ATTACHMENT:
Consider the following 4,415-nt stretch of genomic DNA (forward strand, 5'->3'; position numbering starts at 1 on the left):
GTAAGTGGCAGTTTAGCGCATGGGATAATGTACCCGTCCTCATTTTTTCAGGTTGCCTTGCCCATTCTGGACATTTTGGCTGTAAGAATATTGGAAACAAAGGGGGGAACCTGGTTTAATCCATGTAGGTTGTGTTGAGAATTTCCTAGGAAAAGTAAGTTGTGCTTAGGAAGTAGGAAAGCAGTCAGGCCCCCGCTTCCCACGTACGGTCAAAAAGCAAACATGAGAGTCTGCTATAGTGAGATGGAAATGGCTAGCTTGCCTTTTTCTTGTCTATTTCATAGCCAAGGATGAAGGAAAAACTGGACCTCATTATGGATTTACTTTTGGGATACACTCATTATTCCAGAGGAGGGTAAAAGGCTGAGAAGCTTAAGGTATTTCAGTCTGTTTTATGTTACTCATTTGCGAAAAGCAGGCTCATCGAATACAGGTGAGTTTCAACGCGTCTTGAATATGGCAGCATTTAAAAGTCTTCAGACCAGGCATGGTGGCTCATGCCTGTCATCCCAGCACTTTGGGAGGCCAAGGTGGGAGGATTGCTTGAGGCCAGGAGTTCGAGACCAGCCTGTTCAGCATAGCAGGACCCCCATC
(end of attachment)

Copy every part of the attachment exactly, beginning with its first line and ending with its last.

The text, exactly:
Consider the following 4,415-nt stretch of genomic DNA (forward strand, 5'->3'; position numbering starts at 1 on the left):
GTAAGTGGCAGTTTAGCGCATGGGATAATGTACCCGTCCTCATTTTTTCAGGTTGCCTTGCCCATTCTGGACATTTTGGCTGTAAGAATATTGGAAACAAAGGGGGGAACCTGGTTTAATCCATGTAGGTTGTGTTGAGAATTTCCTAGGAAAAGTAAGTTGTGCTTAGGAAGTAGGAAAGCAGTCAGGCCCCCGCTTCCCACGTACGGTCAAAAAGCAAACATGAGAGTCTGCTATAGTGAGATGGAAATGGCTAGCTTGCCTTTTTCTTGTCTATTTCATAGCCAAGGATGAAGGAAAAACTGGACCTCATTATGGATTTACTTTTGGGATACACTCATTATTCCAGAGGAGGGTAAAAGGCTGAGAAGCTTAAGGTATTTCAGTCTGTTTTATGTTACTCATTTGCGAAAAGCAGGCTCATCGAATACAGGTGAGTTTCAACGCGTCTTGAATATGGCAGCATTTAAAAGTCTTCAGACCAGGCATGGTGGCTCATGCCTGTCATCCCAGCACTTTGGGAGGCCAAGGTGGGAGGATTGCTTGAGGCCAGGAGTTCGAGACCAGCCTGTTCAGCATAGCAGGACCCCCATC